INDIVIDUALS and businesses affected by toxic fire fighting foam around the Williamtown RAAF base may be entitled to bring negligence claims against the Department of Defence, a class action specialist believes.
Shine Lawyers' class actions department manager Rebecca Jancauskas said the department had a duty of care to take reasonable steps to ensure those within close vicinity of its Williamtown base were not exposed to harm as a result of its operations.
State government authorities issued a warning to residents near the RAAF base last Friday not to drink bore water, eat fish caught nearby or eggs from backyard chickens. A ban has been placed on oyster farming around the Tilligerry Peninsula.
Ms Jancauskas said communities had a right to feel confident in the safety of their water supplies and that local produce was not contaminated with toxic chemicals.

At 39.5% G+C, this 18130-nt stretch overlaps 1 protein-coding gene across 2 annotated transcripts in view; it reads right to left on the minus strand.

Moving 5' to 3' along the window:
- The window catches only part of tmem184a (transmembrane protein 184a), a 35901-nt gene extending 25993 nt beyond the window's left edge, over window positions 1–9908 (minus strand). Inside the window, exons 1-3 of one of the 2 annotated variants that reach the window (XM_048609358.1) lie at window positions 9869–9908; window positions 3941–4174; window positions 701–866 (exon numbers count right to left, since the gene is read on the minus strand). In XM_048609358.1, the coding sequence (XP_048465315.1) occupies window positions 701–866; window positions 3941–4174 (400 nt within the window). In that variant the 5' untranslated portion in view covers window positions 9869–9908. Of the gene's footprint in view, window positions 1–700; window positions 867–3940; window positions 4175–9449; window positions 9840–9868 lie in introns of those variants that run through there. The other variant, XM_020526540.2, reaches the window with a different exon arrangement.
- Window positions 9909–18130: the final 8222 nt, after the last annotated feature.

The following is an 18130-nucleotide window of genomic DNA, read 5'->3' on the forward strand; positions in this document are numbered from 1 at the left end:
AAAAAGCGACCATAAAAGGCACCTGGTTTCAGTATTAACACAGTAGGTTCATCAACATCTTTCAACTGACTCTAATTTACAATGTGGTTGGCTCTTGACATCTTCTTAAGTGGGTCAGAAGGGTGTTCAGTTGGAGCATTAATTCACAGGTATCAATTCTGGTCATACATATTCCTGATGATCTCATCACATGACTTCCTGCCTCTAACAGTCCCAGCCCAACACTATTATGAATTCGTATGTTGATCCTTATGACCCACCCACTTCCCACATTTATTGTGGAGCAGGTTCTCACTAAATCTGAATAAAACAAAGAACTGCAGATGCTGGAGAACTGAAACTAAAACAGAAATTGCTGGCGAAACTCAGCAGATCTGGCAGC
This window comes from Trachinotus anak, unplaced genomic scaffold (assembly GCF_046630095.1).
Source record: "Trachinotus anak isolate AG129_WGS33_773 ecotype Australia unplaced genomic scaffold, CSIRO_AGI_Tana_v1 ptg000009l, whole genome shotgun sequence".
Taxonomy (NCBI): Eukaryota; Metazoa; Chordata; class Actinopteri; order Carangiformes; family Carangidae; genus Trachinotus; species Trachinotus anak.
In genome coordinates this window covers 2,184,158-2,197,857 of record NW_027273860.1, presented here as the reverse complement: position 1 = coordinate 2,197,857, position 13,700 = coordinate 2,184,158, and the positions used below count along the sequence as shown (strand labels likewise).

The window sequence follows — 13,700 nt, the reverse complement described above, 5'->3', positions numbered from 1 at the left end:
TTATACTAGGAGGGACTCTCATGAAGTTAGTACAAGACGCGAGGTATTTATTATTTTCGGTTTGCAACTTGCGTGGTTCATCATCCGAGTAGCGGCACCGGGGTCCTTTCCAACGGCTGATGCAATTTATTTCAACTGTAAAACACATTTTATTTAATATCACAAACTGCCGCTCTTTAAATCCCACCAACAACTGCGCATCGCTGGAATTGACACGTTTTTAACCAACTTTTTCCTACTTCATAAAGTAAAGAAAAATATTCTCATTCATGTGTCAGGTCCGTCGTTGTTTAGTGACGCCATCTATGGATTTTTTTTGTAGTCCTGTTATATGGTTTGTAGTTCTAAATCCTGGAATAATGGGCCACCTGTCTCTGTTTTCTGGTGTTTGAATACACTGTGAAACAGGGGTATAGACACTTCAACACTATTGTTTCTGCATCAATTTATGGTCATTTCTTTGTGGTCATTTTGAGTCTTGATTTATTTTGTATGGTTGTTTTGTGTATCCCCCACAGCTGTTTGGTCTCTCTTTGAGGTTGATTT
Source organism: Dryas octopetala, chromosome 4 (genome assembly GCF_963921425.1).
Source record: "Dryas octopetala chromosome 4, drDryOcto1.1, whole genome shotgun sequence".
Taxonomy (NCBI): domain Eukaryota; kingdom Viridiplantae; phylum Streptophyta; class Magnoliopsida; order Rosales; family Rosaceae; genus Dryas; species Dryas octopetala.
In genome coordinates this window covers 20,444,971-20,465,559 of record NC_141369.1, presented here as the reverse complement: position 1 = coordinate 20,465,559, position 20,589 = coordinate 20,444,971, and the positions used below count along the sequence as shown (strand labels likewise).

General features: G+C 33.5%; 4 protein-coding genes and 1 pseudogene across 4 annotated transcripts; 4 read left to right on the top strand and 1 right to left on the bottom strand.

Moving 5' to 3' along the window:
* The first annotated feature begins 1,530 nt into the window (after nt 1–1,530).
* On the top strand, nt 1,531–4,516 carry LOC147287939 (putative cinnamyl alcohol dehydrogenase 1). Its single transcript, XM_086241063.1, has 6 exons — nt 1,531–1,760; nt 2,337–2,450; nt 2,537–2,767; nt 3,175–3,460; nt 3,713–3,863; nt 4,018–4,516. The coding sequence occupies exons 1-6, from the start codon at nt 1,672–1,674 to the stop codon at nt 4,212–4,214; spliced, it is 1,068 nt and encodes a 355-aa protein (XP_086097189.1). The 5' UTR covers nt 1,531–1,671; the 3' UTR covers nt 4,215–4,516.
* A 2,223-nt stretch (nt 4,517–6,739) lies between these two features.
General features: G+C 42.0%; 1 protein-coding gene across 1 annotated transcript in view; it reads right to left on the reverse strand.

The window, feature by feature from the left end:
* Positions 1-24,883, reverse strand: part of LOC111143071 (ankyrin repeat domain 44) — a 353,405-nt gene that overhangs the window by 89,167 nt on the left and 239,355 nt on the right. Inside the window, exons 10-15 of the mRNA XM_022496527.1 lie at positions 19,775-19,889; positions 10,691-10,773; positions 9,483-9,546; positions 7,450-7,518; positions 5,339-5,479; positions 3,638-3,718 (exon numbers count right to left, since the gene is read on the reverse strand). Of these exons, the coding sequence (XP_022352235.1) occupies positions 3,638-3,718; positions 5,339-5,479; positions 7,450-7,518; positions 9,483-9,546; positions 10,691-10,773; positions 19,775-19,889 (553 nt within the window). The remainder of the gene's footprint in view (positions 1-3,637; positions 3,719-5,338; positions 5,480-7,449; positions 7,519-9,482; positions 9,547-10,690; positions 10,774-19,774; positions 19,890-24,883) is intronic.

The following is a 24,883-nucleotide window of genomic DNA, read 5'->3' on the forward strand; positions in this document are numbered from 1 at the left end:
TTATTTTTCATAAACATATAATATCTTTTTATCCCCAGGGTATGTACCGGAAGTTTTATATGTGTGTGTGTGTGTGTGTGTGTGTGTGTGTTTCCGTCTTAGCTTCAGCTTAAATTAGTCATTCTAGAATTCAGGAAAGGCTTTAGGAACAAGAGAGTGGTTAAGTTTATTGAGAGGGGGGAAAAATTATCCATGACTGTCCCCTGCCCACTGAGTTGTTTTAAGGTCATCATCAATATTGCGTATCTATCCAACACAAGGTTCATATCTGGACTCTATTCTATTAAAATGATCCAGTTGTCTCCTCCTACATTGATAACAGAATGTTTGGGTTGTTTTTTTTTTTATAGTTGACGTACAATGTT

"If defence were aware of the dangers of the foam and failed to take appropriate action in response to the risk they may be found liable for the harm caused and damages may be awarded to those affected for the loss suffered," she said.
The chemicals, perfluoro-octane sulfonate and perfluoro-octanoic acid, are from a fire-fighting foam previously used at the base, which leaked into ground and surface water.
The EPA had known of the contamination on the base since 2012, but says it only learnt that the contamination had moved outside the base two weeks ago.
The results of fish and oysters samples taken from around Tilligerry Creek and Fullerton Cove should be known later this month.
Fishing closures will remain in place until authorities are satisfied sufficient samples have been taken.